Toyota bZX4 test drive – how good is Toyota’s first electric car?

You may have seen the recent headlines about the 2023 Toyota bZ4X. This is the first battery electric vehicle from a Japanese manufacturer. Unfortunately, some cars had to be recalled due to the possibility that the wheels could fall off. What… not really.

The failure appears to be related to the hub bolts, which can come loose after low mileage use. Toyota plans to solve the problem by recalling 2,700 vehicles, the lion’s share of which are models intended for the European market. In fact, 2,200 vehicles are on the other side of the Atlantic, of which only 260 vehicles are being recalled in the US. The remainder consists of 10 vehicles destined for the Canadian market and 110 vehicles for Japan.

It’s a disappointing start to what is otherwise a great, albeit slightly quirky, car from Toyota – though it’s pretty late for the EV party. The bZ4X also faces stiff competition, landing in the ever-popular off-road territory. It is led by models such as the Hyundai IONIQ 5 and Kia EV6, just two of the key models in this growing sector. Since he just drove a Nissan Ariya EV, he too could be a key competitor.

Toyota bZ4X offers an exciting offer

toyota bz4x

(Image credit: Rob Klimo/Tom’s Guide)

Recently, I had a chance to ride a Toyota bZ4X on various roads in Denmark. In addition to road testing, I tried the additional charms of a massive SUV, including some neat off-road capabilities that give this EV some extra magic. It’s a bit like the Toyota RAV4, but with the addition of electrical noise.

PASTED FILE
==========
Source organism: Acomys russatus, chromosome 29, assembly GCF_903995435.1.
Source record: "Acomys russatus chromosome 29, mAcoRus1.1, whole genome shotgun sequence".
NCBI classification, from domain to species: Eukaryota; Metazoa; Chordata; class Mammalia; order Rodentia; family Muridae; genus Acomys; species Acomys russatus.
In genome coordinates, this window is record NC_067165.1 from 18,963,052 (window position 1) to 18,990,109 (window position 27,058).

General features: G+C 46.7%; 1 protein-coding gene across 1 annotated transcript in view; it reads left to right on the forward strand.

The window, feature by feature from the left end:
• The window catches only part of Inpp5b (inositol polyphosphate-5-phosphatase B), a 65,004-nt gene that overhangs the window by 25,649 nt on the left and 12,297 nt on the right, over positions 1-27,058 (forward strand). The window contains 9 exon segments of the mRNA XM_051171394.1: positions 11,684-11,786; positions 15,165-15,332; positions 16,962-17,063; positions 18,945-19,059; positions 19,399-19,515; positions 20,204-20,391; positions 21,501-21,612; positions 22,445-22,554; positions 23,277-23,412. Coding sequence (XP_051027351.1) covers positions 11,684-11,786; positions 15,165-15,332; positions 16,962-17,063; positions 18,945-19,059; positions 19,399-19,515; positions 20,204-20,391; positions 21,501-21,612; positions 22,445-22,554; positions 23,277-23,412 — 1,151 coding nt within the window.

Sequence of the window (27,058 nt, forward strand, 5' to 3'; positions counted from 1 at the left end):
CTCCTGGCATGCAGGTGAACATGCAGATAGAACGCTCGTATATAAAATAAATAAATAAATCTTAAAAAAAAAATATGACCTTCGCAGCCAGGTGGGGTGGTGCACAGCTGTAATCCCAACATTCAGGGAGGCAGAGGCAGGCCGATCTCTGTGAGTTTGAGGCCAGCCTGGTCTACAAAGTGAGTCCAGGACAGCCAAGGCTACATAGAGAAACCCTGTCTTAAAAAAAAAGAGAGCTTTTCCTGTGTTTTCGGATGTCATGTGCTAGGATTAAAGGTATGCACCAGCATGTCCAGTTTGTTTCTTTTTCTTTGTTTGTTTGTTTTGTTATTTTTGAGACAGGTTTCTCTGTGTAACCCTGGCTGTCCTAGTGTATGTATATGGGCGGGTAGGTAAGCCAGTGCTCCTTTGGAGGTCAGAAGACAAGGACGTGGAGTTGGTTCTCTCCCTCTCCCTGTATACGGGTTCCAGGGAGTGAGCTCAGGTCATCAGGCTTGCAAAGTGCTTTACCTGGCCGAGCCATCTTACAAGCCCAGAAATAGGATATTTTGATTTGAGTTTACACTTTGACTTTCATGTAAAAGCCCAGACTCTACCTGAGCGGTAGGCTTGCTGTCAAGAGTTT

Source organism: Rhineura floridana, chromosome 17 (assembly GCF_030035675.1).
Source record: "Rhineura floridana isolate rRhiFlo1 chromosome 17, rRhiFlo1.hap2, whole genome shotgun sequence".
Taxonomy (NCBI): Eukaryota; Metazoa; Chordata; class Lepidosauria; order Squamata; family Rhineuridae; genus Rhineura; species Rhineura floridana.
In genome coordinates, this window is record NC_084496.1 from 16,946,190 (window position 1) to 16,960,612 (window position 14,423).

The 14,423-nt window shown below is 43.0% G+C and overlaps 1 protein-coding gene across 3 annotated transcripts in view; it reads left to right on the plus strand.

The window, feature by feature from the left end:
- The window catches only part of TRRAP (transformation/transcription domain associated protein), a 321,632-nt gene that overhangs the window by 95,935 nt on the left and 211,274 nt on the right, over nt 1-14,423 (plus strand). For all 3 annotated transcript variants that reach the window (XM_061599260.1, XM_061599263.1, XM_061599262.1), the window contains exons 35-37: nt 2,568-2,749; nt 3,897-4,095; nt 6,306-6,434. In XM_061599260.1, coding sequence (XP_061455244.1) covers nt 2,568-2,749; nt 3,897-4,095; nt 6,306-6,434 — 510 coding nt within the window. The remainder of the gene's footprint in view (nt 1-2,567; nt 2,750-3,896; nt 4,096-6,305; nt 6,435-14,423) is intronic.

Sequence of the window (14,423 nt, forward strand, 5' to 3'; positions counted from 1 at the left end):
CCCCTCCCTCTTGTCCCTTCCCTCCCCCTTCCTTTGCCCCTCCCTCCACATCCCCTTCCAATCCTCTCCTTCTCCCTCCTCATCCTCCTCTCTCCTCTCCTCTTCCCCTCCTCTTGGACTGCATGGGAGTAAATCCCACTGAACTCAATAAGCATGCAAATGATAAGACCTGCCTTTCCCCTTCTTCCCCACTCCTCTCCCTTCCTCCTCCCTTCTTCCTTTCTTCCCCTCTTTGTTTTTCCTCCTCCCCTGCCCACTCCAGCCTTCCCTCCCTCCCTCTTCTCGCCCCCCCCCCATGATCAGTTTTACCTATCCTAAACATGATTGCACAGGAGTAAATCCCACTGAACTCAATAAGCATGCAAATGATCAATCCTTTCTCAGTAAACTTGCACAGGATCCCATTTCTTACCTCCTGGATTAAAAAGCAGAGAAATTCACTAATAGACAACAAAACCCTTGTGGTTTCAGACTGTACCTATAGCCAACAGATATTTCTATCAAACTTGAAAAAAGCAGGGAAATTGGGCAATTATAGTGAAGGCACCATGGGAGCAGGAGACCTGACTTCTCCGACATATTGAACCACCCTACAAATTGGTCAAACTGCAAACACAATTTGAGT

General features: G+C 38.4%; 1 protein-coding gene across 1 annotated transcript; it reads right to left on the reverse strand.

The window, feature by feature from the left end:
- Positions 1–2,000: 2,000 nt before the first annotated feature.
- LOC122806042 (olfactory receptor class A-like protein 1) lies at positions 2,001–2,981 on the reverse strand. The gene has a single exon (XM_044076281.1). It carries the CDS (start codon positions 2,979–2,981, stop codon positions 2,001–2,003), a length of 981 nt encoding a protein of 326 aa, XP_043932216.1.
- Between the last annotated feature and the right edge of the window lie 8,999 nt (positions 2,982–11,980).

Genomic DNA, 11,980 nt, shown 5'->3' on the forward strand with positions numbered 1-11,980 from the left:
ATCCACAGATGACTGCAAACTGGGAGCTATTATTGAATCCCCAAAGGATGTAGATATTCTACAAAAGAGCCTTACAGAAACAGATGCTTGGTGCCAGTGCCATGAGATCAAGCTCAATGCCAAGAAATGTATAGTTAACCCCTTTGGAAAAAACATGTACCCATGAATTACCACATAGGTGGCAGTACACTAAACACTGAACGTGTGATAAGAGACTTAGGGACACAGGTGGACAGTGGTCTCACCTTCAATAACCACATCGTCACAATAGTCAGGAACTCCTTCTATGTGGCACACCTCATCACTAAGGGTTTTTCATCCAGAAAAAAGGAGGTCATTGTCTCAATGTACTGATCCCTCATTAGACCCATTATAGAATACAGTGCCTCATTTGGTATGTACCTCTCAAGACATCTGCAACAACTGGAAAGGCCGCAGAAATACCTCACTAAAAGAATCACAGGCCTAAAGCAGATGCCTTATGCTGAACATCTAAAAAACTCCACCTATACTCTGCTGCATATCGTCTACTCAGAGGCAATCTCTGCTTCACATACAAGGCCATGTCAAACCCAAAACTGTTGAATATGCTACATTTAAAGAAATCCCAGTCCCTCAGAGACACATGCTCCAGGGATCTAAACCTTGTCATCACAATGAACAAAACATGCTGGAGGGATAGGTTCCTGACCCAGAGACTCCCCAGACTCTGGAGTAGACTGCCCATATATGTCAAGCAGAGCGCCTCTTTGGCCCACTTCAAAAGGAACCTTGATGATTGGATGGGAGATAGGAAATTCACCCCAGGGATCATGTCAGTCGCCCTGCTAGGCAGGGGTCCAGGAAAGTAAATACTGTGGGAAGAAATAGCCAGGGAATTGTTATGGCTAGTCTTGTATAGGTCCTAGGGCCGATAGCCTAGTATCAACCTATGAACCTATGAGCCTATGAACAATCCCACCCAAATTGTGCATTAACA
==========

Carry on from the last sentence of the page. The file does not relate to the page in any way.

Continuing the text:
This off-road stuff isn’t new, and neither is the party gimmick. The Toyota bZ4X performed well in the controlled race series. I was pleasantly surprised and the brand new dedicated battery powered TNGA platform it sits on shows real promise for future models.

In terms of appearance, Toyota did a good job on the exterior. The bZ4X looks best from the front, while the plastic wheel arch moldings that dominate the profile draw attention from the side. However, there are some cool looking alloys and the rear has a nice line of angles. Choose the right color, like red or blue, and the thing will really explode. Subtler hues, including gray, also work quite well if that’s more to your liking.

toyota bz4x

(Image credit: Rob Klimo/Tom’s Guide)

The interior is also interesting. Of greatest interest is the driver’s seat. Many commentators who have seen the view from behind the wheel, myself included, found it quite difficult to get into a vantage point from which to get a proper view of the 7-inch digital display in front of the steering wheel. It’s hard to do it right.

Oddly enough, you feel this setup would work best with a yoke steering wheel. Unsurprisingly, the suspension option has been toned down, as is the case with Toyota’s luxury brand Lexus and its upcoming RZ EV. Personally, I think the idea of ​​steering is crazy, but people at Tesla don’t, so maybe that’s the way of the future for Toyota and Lexus.

However, in its current form, the combination of a futuristic instrument panel and a traditional round steering wheel does not seem to be completely coordinated.

toyota bz4x

(Image credit: Rob Klimo/Tom’s Guide)